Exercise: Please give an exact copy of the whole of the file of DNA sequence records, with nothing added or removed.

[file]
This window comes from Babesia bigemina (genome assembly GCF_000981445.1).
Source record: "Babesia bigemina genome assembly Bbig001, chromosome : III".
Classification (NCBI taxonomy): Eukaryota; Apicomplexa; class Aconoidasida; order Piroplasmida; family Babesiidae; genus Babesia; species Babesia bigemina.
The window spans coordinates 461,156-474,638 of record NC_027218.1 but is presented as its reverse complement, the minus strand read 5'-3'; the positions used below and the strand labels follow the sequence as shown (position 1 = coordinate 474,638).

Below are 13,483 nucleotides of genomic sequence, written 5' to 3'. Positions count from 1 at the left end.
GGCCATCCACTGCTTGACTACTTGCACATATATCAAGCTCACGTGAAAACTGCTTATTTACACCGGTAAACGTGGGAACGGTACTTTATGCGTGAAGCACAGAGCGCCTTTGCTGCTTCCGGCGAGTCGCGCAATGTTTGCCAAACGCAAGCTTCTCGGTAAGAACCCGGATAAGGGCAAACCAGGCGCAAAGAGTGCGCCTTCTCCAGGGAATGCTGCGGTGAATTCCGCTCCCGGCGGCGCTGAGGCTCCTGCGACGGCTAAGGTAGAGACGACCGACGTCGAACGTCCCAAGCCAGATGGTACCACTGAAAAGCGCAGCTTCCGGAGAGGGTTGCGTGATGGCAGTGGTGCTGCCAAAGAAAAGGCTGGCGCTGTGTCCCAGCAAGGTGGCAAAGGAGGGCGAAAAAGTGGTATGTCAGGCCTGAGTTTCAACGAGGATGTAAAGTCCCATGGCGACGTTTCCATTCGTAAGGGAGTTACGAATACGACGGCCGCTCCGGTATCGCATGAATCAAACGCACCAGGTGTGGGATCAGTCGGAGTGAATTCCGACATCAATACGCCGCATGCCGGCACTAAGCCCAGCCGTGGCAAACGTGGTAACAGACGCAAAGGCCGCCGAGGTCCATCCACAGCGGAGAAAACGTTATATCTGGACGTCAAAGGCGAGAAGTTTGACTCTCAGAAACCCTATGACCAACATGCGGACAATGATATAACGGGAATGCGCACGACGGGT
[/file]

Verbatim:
This window comes from Babesia bigemina (genome assembly GCF_000981445.1).
Source record: "Babesia bigemina genome assembly Bbig001, chromosome : III".
Classification (NCBI taxonomy): Eukaryota; Apicomplexa; class Aconoidasida; order Piroplasmida; family Babesiidae; genus Babesia; species Babesia bigemina.
The window spans coordinates 461,156-474,638 of record NC_027218.1 but is presented as its reverse complement, the minus strand read 5'-3'; the positions used below and the strand labels follow the sequence as shown (position 1 = coordinate 474,638).

Below are 13,483 nucleotides of genomic sequence, written 5' to 3'. Positions count from 1 at the left end.
GGCCATCCACTGCTTGACTACTTGCACATATATCAAGCTCACGTGAAAACTGCTTATTTACACCGGTAAACGTGGGAACGGTACTTTATGCGTGAAGCACAGAGCGCCTTTGCTGCTTCCGGCGAGTCGCGCAATGTTTGCCAAACGCAAGCTTCTCGGTAAGAACCCGGATAAGGGCAAACCAGGCGCAAAGAGTGCGCCTTCTCCAGGGAATGCTGCGGTGAATTCCGCTCCCGGCGGCGCTGAGGCTCCTGCGACGGCTAAGGTAGAGACGACCGACGTCGAACGTCCCAAGCCAGATGGTACCACTGAAAAGCGCAGCTTCCGGAGAGGGTTGCGTGATGGCAGTGGTGCTGCCAAAGAAAAGGCTGGCGCTGTGTCCCAGCAAGGTGGCAAAGGAGGGCGAAAAAGTGGTATGTCAGGCCTGAGTTTCAACGAGGATGTAAAGTCCCATGGCGACGTTTCCATTCGTAAGGGAGTTACGAATACGACGGCCGCTCCGGTATCGCATGAATCAAACGCACCAGGTGTGGGATCAGTCGGAGTGAATTCCGACATCAATACGCCGCATGCCGGCACTAAGCCCAGCCGTGGCAAACGTGGTAACAGACGCAAAGGCCGCCGAGGTCCATCCACAGCGGAGAAAACGTTATATCTGGACGTCAAAGGCGAGAAGTTTGACTCTCAGAAACCCTATGACCAACATGCGGACAATGATATAACGGGAATGCGCACGACGGGT